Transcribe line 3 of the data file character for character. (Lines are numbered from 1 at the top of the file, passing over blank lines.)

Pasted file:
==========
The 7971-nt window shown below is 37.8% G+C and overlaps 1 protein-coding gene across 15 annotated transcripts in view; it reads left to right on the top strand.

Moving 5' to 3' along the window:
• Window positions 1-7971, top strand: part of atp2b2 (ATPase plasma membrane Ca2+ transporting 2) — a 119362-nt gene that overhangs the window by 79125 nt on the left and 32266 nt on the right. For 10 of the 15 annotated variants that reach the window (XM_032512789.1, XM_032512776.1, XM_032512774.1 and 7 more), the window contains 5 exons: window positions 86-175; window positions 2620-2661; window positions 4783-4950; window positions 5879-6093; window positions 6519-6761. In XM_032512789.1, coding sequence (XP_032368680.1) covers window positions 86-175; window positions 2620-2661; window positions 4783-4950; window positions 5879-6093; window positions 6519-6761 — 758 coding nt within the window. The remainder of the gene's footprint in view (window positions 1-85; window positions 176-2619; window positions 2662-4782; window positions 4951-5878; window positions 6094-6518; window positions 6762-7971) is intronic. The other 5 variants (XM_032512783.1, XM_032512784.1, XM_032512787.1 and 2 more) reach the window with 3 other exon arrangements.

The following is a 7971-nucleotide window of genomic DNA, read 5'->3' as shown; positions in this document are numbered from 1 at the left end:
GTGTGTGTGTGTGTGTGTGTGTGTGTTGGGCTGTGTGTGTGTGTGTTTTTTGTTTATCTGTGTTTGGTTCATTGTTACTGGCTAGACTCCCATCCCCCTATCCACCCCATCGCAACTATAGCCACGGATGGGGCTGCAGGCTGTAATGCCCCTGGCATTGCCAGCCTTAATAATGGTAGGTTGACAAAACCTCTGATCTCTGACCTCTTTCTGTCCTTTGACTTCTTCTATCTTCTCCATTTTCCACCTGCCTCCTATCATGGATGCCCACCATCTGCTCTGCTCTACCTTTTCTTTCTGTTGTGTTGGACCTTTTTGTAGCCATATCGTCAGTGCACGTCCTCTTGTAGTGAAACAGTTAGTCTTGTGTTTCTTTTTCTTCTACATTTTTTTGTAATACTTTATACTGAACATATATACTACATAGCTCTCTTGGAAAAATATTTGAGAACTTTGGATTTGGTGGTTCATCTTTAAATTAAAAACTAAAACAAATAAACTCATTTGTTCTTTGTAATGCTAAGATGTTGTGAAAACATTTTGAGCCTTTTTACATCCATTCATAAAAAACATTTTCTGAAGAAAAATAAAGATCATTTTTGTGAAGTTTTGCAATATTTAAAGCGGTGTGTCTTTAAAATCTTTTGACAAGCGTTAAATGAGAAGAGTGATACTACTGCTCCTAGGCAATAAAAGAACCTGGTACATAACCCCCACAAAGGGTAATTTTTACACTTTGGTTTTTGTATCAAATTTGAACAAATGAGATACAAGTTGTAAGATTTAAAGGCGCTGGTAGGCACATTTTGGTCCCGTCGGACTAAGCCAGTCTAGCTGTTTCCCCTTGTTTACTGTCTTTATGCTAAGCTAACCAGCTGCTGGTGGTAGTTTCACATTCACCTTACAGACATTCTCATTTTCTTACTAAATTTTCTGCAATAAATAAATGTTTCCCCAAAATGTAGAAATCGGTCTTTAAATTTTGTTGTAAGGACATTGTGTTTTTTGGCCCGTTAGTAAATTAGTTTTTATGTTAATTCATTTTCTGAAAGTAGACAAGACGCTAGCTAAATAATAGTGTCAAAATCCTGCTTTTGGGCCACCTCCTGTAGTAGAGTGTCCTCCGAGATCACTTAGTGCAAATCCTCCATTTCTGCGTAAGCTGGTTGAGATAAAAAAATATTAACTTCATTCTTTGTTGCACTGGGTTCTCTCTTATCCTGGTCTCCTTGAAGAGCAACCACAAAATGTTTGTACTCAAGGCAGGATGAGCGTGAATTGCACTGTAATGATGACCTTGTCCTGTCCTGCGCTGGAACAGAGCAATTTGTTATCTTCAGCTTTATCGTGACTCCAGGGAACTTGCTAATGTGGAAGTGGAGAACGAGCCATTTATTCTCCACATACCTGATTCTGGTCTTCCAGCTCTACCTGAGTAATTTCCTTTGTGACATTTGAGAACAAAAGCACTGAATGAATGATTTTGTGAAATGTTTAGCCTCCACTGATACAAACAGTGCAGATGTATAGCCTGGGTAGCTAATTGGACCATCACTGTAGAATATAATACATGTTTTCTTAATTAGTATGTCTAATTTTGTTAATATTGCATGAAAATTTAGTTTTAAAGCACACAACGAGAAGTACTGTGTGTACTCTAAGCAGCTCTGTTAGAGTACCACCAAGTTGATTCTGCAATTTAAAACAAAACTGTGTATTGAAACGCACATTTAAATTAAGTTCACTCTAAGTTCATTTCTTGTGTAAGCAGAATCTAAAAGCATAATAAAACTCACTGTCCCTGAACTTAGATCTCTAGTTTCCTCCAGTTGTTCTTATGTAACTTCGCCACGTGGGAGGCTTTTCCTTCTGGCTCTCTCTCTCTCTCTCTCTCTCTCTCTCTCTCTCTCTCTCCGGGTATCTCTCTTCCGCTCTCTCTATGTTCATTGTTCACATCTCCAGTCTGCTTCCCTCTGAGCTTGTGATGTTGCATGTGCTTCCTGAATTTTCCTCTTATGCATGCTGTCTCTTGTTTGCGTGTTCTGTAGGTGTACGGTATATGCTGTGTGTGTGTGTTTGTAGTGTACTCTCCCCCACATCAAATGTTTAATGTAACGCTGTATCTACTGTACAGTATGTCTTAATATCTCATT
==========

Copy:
• Window positions 1-7971, top strand: part of atp2b2 (ATPase plasma membrane Ca2+ transporting 2) — a 119362-nt gene that overhangs the window by 79125 nt on the left and 32266 nt on the right. For 10 of the 15 annotated variants that reach the window (XM_032512789.1, XM_032512776.1, XM_032512774.1 and 7 more), the window contains 5 exons: window positions 86-175; window positions 2620-2661; window positions 4783-4950; window positions 5879-6093; window positions 6519-6761. In XM_032512789.1, coding sequence (XP_032368680.1) covers window positions 86-175; window positions 2620-2661; window positions 4783-4950; window positions 5879-6093; window positions 6519-6761 — 758 coding nt within the window. The remainder of the gene's footprint in view (window positions 1-85; window positions 176-2619; window positions 2662-4782; window positions 4951-5878; window positions 6094-6518; window positions 6762-7971) is intronic. The other 5 variants (XM_032512783.1, XM_032512784.1, XM_032512787.1 and 2 more) reach the window with 3 other exon arrangements.